The DM text is, as noted, in bullet point form with each ullet starting with that bolded word. There will then be a a few words. Or a sentence, maybe two, that describes that thing and gives more detail. There may be other boxed text on the page to give more detail to a magic item, for example, or some such other “footnote” kind of information.
What’s nice here, beyond the easy to use formatting, is that the designer recognizes the core feature of an RPG: the back and forth between player and DM. The read-aloud contains things, hints we might say, of things for the party to follow up on. Too much is never given away in the read-aloud, but, rather, held back for someone to investigate, allowing the party to learn as explore the rooms instead of spoon feeding them all the information int he read-aloud.
The writing itself is pretty good, in terms of being evocative. That smeary blood trail from ealier. Scratched wall. Flickering red torches. Flimsy closet doors lie in battered pieces. Not the use of descriptive words, adjectives and adverbs to add color to what would otherwise be boring facts. This is what evocative writing should be doing.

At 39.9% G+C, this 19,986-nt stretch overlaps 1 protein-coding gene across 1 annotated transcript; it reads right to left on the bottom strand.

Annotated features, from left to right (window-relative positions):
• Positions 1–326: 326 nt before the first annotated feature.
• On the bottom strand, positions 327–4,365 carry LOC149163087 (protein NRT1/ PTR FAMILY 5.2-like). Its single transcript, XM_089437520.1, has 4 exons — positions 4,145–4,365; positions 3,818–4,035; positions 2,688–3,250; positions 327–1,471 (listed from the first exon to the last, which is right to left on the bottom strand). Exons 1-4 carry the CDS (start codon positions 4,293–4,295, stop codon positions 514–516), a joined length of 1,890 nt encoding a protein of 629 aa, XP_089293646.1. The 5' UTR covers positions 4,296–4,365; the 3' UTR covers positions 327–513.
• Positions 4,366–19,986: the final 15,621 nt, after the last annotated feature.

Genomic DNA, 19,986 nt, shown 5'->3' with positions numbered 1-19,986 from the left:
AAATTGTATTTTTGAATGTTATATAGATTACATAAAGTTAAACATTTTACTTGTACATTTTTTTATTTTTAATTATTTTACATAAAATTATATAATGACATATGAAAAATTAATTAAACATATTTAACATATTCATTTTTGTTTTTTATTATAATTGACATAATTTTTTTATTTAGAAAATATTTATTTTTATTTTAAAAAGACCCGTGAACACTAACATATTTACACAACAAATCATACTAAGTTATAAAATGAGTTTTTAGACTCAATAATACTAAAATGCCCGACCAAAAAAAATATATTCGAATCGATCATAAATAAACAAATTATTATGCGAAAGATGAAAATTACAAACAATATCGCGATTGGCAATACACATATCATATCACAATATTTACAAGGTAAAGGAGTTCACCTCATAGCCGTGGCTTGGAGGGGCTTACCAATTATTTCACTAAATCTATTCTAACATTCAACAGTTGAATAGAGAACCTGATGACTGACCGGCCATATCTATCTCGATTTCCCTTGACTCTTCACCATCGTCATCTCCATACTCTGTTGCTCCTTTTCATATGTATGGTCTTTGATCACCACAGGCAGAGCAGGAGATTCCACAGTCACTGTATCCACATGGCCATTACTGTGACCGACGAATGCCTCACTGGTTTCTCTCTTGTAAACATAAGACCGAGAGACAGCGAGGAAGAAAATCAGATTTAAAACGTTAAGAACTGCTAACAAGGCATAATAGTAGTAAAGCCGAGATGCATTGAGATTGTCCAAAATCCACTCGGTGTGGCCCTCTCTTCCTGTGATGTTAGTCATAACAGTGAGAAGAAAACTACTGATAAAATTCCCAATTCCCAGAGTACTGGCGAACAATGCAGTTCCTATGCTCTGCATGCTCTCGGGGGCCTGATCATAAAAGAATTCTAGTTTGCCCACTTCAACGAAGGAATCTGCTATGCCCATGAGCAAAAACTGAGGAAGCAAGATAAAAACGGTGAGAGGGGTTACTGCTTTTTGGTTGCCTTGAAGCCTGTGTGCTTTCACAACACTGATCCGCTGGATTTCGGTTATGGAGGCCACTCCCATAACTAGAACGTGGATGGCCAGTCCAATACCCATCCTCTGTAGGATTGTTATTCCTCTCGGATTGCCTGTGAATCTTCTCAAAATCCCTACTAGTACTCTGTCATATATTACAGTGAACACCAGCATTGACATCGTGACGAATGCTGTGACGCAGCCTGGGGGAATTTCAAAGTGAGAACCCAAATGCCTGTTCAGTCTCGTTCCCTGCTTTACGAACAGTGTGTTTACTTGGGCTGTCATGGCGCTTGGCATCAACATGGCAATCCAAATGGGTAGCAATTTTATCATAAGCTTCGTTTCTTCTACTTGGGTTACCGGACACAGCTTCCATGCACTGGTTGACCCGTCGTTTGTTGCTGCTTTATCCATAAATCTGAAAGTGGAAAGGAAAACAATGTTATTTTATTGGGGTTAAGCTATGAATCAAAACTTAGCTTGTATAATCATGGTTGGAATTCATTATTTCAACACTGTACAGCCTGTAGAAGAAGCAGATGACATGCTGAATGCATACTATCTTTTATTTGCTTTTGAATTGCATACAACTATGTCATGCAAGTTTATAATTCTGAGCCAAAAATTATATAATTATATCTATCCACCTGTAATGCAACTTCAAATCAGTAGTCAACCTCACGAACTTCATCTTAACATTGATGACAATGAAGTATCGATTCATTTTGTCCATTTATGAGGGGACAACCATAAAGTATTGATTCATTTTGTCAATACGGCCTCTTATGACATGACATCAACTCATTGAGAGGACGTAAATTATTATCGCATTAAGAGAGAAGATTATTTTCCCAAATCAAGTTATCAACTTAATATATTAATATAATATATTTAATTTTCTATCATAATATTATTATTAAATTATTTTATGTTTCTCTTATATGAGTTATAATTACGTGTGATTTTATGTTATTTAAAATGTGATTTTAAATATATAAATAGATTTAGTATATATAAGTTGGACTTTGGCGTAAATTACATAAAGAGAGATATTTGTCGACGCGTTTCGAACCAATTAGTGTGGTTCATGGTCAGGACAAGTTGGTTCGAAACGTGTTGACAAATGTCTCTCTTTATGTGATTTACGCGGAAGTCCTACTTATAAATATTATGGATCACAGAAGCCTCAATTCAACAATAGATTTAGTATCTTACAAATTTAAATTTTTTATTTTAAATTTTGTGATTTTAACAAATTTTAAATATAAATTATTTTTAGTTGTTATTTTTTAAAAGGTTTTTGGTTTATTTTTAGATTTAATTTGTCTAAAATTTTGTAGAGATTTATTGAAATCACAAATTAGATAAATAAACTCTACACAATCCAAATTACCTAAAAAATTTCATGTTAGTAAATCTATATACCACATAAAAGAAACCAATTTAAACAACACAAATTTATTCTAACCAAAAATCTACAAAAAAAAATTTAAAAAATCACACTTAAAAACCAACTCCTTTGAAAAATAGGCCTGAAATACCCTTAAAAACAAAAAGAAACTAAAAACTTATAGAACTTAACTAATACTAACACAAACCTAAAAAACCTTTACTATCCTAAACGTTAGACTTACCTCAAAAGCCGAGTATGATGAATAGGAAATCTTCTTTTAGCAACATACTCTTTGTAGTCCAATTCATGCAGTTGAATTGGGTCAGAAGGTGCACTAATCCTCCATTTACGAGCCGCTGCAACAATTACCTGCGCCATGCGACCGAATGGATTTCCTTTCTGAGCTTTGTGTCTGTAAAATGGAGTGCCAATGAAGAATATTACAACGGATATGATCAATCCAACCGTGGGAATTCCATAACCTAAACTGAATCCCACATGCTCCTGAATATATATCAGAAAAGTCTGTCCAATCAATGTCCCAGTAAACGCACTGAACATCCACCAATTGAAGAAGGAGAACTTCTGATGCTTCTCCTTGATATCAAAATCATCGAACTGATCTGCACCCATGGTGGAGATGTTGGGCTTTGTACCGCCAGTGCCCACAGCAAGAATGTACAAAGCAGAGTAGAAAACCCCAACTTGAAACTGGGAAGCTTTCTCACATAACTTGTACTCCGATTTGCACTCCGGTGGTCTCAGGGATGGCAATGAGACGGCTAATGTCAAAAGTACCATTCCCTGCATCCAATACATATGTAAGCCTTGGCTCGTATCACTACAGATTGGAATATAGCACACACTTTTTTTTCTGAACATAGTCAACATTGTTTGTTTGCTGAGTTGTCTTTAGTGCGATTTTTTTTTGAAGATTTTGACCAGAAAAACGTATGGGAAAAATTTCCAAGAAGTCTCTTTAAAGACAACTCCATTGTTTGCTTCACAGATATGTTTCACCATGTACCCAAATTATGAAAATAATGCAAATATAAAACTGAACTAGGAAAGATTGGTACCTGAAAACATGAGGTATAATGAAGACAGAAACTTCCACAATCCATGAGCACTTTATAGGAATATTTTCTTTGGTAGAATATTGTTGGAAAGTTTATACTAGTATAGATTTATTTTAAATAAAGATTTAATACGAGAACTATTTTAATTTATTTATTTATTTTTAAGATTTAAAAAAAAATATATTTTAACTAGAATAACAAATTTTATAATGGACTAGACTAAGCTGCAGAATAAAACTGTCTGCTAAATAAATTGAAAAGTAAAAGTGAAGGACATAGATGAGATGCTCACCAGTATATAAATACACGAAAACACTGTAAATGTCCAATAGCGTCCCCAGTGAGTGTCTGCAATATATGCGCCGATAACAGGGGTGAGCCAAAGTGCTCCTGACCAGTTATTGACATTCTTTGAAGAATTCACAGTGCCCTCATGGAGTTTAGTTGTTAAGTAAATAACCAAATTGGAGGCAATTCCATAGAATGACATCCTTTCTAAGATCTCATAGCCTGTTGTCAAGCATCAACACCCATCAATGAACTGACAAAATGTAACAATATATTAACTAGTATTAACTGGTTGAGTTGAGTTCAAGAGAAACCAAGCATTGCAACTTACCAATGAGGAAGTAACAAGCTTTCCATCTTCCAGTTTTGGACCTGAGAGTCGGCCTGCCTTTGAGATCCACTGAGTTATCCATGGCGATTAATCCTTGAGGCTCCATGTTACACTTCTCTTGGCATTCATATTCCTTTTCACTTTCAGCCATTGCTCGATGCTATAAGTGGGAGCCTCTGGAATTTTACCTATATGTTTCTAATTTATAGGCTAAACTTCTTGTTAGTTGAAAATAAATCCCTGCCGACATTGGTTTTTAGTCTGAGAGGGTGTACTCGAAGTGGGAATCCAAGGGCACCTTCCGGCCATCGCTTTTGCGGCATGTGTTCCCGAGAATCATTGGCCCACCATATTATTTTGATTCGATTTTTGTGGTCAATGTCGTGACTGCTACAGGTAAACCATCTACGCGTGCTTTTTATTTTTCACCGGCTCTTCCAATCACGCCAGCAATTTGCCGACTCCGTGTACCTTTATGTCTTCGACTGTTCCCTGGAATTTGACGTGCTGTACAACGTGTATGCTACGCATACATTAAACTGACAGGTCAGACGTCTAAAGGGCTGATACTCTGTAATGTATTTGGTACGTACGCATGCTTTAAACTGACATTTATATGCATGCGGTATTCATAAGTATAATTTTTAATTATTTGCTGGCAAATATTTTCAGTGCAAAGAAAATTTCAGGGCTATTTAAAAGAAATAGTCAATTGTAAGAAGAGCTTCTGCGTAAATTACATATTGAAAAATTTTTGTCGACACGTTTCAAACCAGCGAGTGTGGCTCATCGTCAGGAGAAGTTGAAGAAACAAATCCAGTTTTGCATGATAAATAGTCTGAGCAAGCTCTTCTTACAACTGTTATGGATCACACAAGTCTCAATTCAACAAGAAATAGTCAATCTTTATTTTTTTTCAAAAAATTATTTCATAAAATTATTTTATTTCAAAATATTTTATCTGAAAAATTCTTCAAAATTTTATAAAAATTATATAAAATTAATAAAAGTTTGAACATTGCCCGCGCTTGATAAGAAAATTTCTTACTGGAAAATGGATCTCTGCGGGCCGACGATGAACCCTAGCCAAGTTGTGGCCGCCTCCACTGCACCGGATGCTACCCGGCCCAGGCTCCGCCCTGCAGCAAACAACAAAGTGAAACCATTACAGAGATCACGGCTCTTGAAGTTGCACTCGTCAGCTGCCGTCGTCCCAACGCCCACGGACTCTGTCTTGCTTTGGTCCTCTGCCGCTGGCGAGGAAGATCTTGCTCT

The chief, but not sole, component of the interactivity here are the NPC’s. Everyone is in fear of the insane immortal angel and generally willing to deal to have something done about it. Or, potentially deal, that is. They are still vampires. But, we’ve also got clueless newborn vampire clones, an evil chaos lord split in to three parts, and the staff and servants who are generally just trying to survive. Along the way we get the usual assortment of acid eating through bulkheads and airlock shenanigans, tapestries to walk through and 2-way mirrors to talk to the neighbors. Who, it must be said, will send a group of “cleaners” to the site if they think something is amis … always looking to expand their own resources. And, of course, by sending someone they bring a lifeboat … a potential means of escape. Thus the party has a large number of options at their disposal for dealing with the situation and escaping and grabbing loot. (Which, I note, seems to be on the low side in terms of money but there are a deccnt number of magic items. Mundane potions augmented by some interesting unique items.)
“An adult male corpse with soft bubbling red skin. Dead, partially exploded arm, leg, and belly. His face a rictus of pain.” Ouchies!